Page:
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Q. The sum of two prime number is $999$. What is their product?

I know the answer is:

$997+2=999$ so all you would have to do is multiply $997$ and $2$

My question is what if there was another question like this but the prime numbers were in the middle and not so blatantly obvious like above. In other words, how would one approach this problem without the use of trial and error?

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    $\begingroup$ If two primes are odd, then the sum is even. So, one of them is $2$. It related to this problem Twin prime $\endgroup$ – GAVD Sep 18 '15 at 4:37
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In general, this problem is nontrivial. It's so nontrivial that we do not even know if it is possible to represent every even integer as a sum of two primes. This is one of the Goldbach conjectures.

In this case, there is a trick. The sum of your two primes is odd. This means that one of the primes is even, and the other is odd. But the only even prime is $2$.

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HINT:

Any prime $>2$ is odd

Now odd $+$ odd $=$ even

For odd sum of two integers, the summands must be of opposite parity

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In this case, $999$ is an odd number, so one of the two primes is $2$. That argument works for any odd number. In the case of an even number, I think the only approach is brute force, that is to check all decomposition until we find one.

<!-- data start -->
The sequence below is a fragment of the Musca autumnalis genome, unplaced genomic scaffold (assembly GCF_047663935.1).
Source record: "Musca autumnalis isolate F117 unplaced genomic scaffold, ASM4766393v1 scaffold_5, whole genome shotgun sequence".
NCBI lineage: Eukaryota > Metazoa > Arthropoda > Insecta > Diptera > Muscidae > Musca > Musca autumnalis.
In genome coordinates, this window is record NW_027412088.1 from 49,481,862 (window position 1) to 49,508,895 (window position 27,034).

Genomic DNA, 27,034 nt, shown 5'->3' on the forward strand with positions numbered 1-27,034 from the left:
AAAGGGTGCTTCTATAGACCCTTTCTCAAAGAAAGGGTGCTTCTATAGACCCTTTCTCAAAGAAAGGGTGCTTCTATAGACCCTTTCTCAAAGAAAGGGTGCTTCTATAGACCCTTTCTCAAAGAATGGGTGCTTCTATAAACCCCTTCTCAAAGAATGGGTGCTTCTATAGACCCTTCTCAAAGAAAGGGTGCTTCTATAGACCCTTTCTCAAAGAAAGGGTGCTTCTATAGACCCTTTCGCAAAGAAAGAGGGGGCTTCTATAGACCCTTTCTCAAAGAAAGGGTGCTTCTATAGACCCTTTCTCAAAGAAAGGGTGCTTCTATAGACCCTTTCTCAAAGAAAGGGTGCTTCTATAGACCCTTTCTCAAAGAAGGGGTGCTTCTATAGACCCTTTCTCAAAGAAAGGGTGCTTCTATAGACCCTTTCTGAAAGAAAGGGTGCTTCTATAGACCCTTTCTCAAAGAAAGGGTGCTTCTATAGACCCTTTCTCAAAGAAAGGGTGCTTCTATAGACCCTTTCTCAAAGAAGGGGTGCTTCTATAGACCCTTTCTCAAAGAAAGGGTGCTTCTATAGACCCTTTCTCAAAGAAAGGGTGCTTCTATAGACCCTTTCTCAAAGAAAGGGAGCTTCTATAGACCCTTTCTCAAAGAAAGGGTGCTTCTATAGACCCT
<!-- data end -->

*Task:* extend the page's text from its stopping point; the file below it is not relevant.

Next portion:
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The sum of two prime numbers cannot be an odd number unless one is even and the other is odd. And there is only one even prime number.

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  • $\begingroup$ PS: BTW $999=3\times3\times3\times37$. ${}\qquad{}$ $\endgroup$ – Michael Hardy Sep 18 '15 at 5:13
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Just a comment to make clear what (usually) happens when an even number is used. Suppose the problem said, "The sum of two primes is 998, what is their product?". Then you could have:

7 + 991 = 998
31 + 967 = 998
61 + 937 = 998
79 + 919 = 998
139 + 859 = 998
211 + 787 = 998
229 + 769 = 998
241 + 757 = 998
271 + 727 = 998
307 + 691 = 998
337 + 661 = 998
367 + 631 = 998
379 + 619 = 998
397 + 601 = 998
421 + 577 = 998
457 + 541 = 998
499 + 499 = 998

All of these representations will (necessarily) lead to different products. So you could not solve the problem, in general, for an even sum. (It is expected but not proved that any even number greater than 12 will have more than one solution.)

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